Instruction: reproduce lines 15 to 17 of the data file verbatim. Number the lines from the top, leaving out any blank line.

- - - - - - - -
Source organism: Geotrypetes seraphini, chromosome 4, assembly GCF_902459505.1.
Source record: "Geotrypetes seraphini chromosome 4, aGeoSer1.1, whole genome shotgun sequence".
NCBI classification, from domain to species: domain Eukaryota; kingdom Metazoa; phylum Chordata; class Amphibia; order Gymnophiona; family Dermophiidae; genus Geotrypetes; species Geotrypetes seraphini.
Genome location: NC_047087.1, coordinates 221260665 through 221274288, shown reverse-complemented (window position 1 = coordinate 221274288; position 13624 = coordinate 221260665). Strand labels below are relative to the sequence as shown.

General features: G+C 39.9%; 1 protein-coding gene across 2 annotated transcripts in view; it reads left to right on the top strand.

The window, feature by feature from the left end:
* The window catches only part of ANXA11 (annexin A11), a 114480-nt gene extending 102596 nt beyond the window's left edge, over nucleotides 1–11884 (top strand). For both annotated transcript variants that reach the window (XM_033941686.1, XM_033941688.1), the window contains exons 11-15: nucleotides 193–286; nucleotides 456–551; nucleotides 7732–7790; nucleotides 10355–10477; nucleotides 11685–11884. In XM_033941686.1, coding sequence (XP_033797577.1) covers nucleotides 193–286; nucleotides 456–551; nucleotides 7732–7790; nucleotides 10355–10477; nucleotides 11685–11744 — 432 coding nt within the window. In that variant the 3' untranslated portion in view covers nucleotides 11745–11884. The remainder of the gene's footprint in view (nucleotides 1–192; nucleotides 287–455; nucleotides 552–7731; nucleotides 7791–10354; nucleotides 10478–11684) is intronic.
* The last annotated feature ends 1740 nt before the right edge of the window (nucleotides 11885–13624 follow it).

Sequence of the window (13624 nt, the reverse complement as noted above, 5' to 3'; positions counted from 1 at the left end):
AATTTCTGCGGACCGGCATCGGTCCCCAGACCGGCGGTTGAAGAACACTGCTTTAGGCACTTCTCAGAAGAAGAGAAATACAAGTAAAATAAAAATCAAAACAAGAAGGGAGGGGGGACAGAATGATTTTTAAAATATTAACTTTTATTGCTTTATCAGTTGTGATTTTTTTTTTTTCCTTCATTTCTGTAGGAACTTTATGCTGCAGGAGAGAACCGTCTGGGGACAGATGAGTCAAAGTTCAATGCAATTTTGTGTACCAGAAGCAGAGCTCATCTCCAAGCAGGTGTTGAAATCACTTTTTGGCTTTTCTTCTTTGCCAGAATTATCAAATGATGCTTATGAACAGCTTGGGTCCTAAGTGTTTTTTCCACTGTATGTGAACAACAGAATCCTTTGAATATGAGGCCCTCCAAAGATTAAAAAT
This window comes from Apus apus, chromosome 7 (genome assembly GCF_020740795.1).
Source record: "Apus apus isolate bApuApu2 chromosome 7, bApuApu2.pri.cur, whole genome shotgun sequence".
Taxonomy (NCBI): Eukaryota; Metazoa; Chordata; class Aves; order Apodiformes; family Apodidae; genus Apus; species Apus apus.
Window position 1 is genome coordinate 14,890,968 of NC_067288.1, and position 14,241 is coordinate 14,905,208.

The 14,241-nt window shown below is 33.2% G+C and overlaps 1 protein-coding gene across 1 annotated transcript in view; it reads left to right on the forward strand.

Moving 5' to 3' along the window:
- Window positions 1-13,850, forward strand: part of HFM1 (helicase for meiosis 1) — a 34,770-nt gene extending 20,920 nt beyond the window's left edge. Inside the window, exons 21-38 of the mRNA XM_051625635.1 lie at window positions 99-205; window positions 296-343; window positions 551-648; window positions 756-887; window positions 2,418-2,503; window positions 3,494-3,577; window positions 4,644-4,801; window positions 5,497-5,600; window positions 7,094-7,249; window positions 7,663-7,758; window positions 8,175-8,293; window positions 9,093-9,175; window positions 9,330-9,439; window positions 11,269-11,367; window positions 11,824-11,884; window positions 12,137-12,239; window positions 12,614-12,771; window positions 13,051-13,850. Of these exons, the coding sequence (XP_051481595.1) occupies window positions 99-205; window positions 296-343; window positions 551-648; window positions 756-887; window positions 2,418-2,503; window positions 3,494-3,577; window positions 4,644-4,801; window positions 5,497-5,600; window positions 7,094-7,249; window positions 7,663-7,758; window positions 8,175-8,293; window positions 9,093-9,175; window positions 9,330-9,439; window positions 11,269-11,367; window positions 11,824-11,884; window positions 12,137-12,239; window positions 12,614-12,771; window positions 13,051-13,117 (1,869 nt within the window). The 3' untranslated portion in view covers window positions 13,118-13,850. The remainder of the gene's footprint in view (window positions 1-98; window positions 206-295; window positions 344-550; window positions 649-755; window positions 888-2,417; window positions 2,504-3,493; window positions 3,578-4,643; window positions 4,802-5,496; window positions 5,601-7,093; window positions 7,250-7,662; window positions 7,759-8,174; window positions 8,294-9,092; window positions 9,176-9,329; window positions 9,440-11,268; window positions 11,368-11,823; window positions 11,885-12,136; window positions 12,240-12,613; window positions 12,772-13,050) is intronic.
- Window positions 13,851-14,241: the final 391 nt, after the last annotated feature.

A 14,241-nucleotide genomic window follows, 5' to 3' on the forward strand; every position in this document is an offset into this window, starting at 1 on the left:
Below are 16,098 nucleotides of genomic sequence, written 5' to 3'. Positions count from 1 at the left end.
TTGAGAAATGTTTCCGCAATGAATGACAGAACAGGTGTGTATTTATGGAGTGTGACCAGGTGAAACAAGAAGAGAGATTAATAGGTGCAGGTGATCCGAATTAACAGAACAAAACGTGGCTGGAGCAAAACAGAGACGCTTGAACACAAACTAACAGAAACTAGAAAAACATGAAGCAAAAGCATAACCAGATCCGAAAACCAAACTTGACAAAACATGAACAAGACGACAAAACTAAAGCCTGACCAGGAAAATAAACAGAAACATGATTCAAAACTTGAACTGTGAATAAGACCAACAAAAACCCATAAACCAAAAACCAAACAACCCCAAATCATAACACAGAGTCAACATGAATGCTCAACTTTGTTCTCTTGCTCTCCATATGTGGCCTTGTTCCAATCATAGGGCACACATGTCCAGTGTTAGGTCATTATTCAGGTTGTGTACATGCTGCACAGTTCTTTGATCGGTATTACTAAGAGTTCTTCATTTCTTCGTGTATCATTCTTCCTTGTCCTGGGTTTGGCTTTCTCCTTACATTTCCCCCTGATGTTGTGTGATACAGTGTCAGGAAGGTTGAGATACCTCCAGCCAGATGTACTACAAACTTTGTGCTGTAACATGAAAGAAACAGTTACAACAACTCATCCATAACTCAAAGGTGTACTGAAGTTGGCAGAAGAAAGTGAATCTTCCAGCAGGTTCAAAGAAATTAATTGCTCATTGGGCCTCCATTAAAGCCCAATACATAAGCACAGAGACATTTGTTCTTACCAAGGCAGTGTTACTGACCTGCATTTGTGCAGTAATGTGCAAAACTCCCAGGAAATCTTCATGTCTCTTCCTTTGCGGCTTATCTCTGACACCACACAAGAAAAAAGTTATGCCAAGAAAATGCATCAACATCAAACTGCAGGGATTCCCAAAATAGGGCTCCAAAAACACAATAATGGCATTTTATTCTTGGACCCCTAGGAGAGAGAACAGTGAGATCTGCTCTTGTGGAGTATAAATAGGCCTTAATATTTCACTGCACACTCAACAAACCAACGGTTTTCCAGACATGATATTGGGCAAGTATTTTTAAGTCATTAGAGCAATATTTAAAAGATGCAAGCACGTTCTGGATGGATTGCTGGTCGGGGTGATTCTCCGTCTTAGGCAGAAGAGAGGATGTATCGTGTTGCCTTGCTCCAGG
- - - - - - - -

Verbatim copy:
The 14,241-nt window shown below is 33.2% G+C and overlaps 1 protein-coding gene across 1 annotated transcript in view; it reads left to right on the forward strand.

Moving 5' to 3' along the window:
- Window positions 1-13,850, forward strand: part of HFM1 (helicase for meiosis 1) — a 34,770-nt gene extending 20,920 nt beyond the window's left edge. Inside the window, exons 21-38 of the mRNA XM_051625635.1 lie at window positions 99-205; window positions 296-343; window positions 551-648; window positions 756-887; window positions 2,418-2,503; window positions 3,494-3,577; window positions 4,644-4,801; window positions 5,497-5,600; window positions 7,094-7,249; window positions 7,663-7,758; window positions 8,175-8,293; window positions 9,093-9,175; window positions 9,330-9,439; window positions 11,269-11,367; window positions 11,824-11,884; window positions 12,137-12,239; window positions 12,614-12,771; window positions 13,051-13,850. Of these exons, the coding sequence (XP_051481595.1) occupies window positions 99-205; window positions 296-343; window positions 551-648; window positions 756-887; window positions 2,418-2,503; window positions 3,494-3,577; window positions 4,644-4,801; window positions 5,497-5,600; window positions 7,094-7,249; window positions 7,663-7,758; window positions 8,175-8,293; window positions 9,093-9,175; window positions 9,330-9,439; window positions 11,269-11,367; window positions 11,824-11,884; window positions 12,137-12,239; window positions 12,614-12,771; window positions 13,051-13,117 (1,869 nt within the window). The 3' untranslated portion in view covers window positions 13,118-13,850. The remainder of the gene's footprint in view (window positions 1-98; window positions 206-295; window positions 344-550; window positions 649-755; window positions 888-2,417; window positions 2,504-3,493; window positions 3,578-4,643; window positions 4,802-5,496; window positions 5,601-7,093; window positions 7,250-7,662; window positions 7,759-8,174; window positions 8,294-9,092; window positions 9,176-9,329; window positions 9,440-11,268; window positions 11,368-11,823; window positions 11,885-12,136; window positions 12,240-12,613; window positions 12,772-13,050) is intronic.